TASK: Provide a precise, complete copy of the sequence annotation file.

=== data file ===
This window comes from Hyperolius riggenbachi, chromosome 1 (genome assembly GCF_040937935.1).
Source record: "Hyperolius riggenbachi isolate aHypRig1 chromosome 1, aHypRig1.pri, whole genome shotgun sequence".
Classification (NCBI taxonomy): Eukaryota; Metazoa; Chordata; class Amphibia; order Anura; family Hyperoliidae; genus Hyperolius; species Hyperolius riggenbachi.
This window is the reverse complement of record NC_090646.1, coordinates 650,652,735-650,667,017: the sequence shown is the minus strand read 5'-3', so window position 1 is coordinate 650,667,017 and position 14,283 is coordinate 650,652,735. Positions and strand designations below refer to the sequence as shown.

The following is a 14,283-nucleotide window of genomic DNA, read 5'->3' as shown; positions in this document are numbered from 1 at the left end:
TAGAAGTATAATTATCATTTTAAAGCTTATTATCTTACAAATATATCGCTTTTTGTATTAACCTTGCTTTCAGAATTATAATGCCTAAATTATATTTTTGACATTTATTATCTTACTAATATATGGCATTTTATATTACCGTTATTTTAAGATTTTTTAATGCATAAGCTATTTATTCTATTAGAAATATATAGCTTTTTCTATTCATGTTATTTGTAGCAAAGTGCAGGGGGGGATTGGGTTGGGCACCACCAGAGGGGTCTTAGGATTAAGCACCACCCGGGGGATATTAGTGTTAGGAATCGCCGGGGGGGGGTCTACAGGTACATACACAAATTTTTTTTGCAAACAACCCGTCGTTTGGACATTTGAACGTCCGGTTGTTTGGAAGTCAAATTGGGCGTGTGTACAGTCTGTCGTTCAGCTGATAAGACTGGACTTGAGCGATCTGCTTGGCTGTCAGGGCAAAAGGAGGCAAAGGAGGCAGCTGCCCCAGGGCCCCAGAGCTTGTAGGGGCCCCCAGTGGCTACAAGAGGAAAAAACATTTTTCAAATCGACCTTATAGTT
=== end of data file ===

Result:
This window comes from Hyperolius riggenbachi, chromosome 1 (genome assembly GCF_040937935.1).
Source record: "Hyperolius riggenbachi isolate aHypRig1 chromosome 1, aHypRig1.pri, whole genome shotgun sequence".
Classification (NCBI taxonomy): Eukaryota; Metazoa; Chordata; class Amphibia; order Anura; family Hyperoliidae; genus Hyperolius; species Hyperolius riggenbachi.
This window is the reverse complement of record NC_090646.1, coordinates 650,652,735-650,667,017: the sequence shown is the minus strand read 5'-3', so window position 1 is coordinate 650,667,017 and position 14,283 is coordinate 650,652,735. Positions and strand designations below refer to the sequence as shown.

The following is a 14,283-nucleotide window of genomic DNA, read 5'->3' as shown; positions in this document are numbered from 1 at the left end:
TAGAAGTATAATTATCATTTTAAAGCTTATTATCTTACAAATATATCGCTTTTTGTATTAACCTTGCTTTCAGAATTATAATGCCTAAATTATATTTTTGACATTTATTATCTTACTAATATATGGCATTTTATATTACCGTTATTTTAAGATTTTTTAATGCATAAGCTATTTATTCTATTAGAAATATATAGCTTTTTCTATTCATGTTATTTGTAGCAAAGTGCAGGGGGGGATTGGGTTGGGCACCACCAGAGGGGTCTTAGGATTAAGCACCACCCGGGGGATATTAGTGTTAGGAATCGCCGGGGGGGGGTCTACAGGTACATACACAAATTTTTTTTGCAAACAACCCGTCGTTTGGACATTTGAACGTCCGGTTGTTTGGAAGTCAAATTGGGCGTGTGTACAGTCTGTCGTTCAGCTGATAAGACTGGACTTGAGCGATCTGCTTGGCTGTCAGGGCAAAAGGAGGCAAAGGAGGCAGCTGCCCCAGGGCCCCAGAGCTTGTAGGGGCCCCCAGTGGCTACAAGAGGAAAAAACATTTTTCAAATCGACCTTATAGTT